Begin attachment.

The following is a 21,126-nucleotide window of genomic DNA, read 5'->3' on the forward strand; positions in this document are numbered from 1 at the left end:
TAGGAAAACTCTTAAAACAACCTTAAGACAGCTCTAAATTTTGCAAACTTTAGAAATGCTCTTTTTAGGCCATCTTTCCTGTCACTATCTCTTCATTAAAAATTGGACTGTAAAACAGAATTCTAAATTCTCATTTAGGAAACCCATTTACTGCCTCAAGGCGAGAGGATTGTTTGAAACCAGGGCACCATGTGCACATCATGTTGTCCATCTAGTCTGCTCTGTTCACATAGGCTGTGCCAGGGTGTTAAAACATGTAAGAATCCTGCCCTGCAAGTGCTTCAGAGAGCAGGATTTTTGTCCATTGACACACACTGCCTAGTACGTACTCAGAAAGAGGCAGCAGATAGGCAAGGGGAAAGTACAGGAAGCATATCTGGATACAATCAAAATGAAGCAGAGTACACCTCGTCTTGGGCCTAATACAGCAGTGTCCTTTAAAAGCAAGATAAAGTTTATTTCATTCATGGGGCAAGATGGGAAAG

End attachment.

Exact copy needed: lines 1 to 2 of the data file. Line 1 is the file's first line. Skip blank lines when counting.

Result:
The following is a 21,126-nucleotide window of genomic DNA, read 5'->3' on the forward strand; positions in this document are numbered from 1 at the left end:
TAGGAAAACTCTTAAAACAACCTTAAGACAGCTCTAAATTTTGCAAACTTTAGAAATGCTCTTTTTAGGCCATCTTTCCTGTCACTATCTCTTCATTAAAAATTGGACTGTAAAACAGAATTCTAAATTCTCATTTAGGAAACCCATTTACTGCCTCAAGGCGAGAGGATTGTTTGAAACCAGGGCACCATGTGCACATCATGTTGTCCATCTAGTCTGCTCTGTTCACATAGGCTGTGCCAGGGTGTTAAAACATGTAAGAATCCTGCCCTGCAAGTGCTTCAGAGAGCAGGATTTTTGTCCATTGACACACACTGCCTAGTACGTACTCAGAAAGAGGCAGCAGATAGGCAAGGGGAAAGTACAGGAAGCATATCTGGATACAATCAAAATGAAGCAGAGTACACCTCGTCTTGGGCCTAATACAGCAGTGTCCTTTAAAAGCAAGATAAAGTTTATTTCATTCATGGGGCAAGATGGGAAAG